Some Alex residents welcome army deployment

2015-04-21 20:04
(Thomas Hartleb, News24)

(Thomas Hartleb, News24)

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Johannesburg - Alexandra residents on Tuesday welcomed government's decision to deploy soldiers into xenophobic hot spots around the country, but some said this was only a temporary solution. 

"The soldiers will leave and this thing will start again," said a female hawker, who did not wish to be named. 

Attending to a customer, the woman, wearing a traditional pink Xitsonga headscarf, said it would be best if foreigners returned home.

"I don't feel right [about them being killed] but what can I do? I have no problem with them, but they should just go home. My biggest issue with them is that they don't pay tax for anything here," she said.

News24 visited a Somali-owned shop opposite the woman's vegetable stand. It sold items including chips, sweets and chocolates, washing powder, shoe polish, and toilet paper. 

One of the two men in the store, a chubby man with short hair, was at the rear of the packed shop, kneeling on a flattened cardboard box, praying. The other, who was tall and slender, sat at the door of the shop, reading the Qur’an. Both men did not want to be named.

The chubby man said that their area of Alexandra had not been affected by xenophobic attacks, but they were scared. 

"We are praying to be kept safe. The young people sometimes come here and say they'll kill us. You're a South African and you're a journalist, so maybe they will tell you why, because we don't know why they want to kill foreigners," he said. 

"Do you know why they kill us? What we do wrong, because all we do is sell sweets and Chappies," he said referring to the brand of chewing gum.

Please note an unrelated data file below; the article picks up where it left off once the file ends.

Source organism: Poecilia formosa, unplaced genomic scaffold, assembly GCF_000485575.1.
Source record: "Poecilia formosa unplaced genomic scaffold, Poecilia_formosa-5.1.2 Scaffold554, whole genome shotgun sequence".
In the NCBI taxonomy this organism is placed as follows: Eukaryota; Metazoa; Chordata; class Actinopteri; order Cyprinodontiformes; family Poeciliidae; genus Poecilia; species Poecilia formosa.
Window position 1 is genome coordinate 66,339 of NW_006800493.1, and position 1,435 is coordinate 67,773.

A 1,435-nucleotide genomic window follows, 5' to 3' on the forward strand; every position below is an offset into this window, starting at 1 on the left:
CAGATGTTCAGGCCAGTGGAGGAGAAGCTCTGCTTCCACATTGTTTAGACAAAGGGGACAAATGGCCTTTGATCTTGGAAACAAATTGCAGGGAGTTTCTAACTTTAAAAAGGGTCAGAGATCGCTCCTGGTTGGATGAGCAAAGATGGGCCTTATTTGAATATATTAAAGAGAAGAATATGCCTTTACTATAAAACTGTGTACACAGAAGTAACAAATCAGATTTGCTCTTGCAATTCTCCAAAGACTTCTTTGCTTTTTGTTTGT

"We are not working in government or big companies for them to say we are taking their job."  

He said he made an honest living and paid rent for his shop. 

Asked how he felt about soldiers being deployed to the area, he said: "The police is good. We go to them for safety when there is trouble, but the problem is always civilians, particularly the young people.” 

Deployment

Addressing the media outside the Alexandra police station, Defence Minister Nosiviwe Mapisa-Nqakula said soldiers would be deployed to all volatile areas, including KwaZulu-Natal.  She was accompanied by Home Affairs Minister Malusi Gigaba and Security Minister David Mahlobo.

At least seven people have been killed in xenophobic violence in Gauteng and KwaZulu-Natal in the past week.

A foreign couple was attacked in their Alexandra home on Monday night. They survived.

Gigaba announced that over 900 foreigners who had fled their homes in Phoenix and Chatsworth in Durban left the country on Monday after they asked to be repatriated. 

'I would rather die in Somlia'

Although returning to Somalia was not on the cards for the shop owner News24 spoke to, he said he would rather die on his home soil than in South Africa. 

"I would rather die in Somalia. Yes, there is politics problems, but here they pour petrol on you and kill you," he said. 

He acknowledged that not all South Africans were xenophobic. 

"People are not the same. Not all of them are bad. Only small number.” 

Alexandra resident Tshepiso Masike, 24, said the shop owner was new to the area and hardly spoke any English. 

Masike said he had no issues with foreigners and that the violence was caused by criminals. 

"You'll find that two guys want to rob a shop because they are criminals. They will target the foreigners because they know they always have money and the next thing other community members join in. Crime starts this whole thing," he said.

He welcomed news that the soldiers would be deployed to the area. 

As it became late afternoon, children returning home from school filled the streets. A large group of them played with a ball made out of plastics bags in a gated parking lot outside the police station. 

"We are going to be on SABC 1," they said excitedly as a news camera crew that had parked at the police station unpacked the equipment.

They continued playing as the crew disappeared into the narrow, busy streets. 

Standing outside a shop near the police station, Somalian Gadija Gemechu was asked whether he thought the worst was over. 

"We don't know. We are hoping so," he said.

Read more on:    sandf  |  johannesburg  |  crime  |  xenophobia

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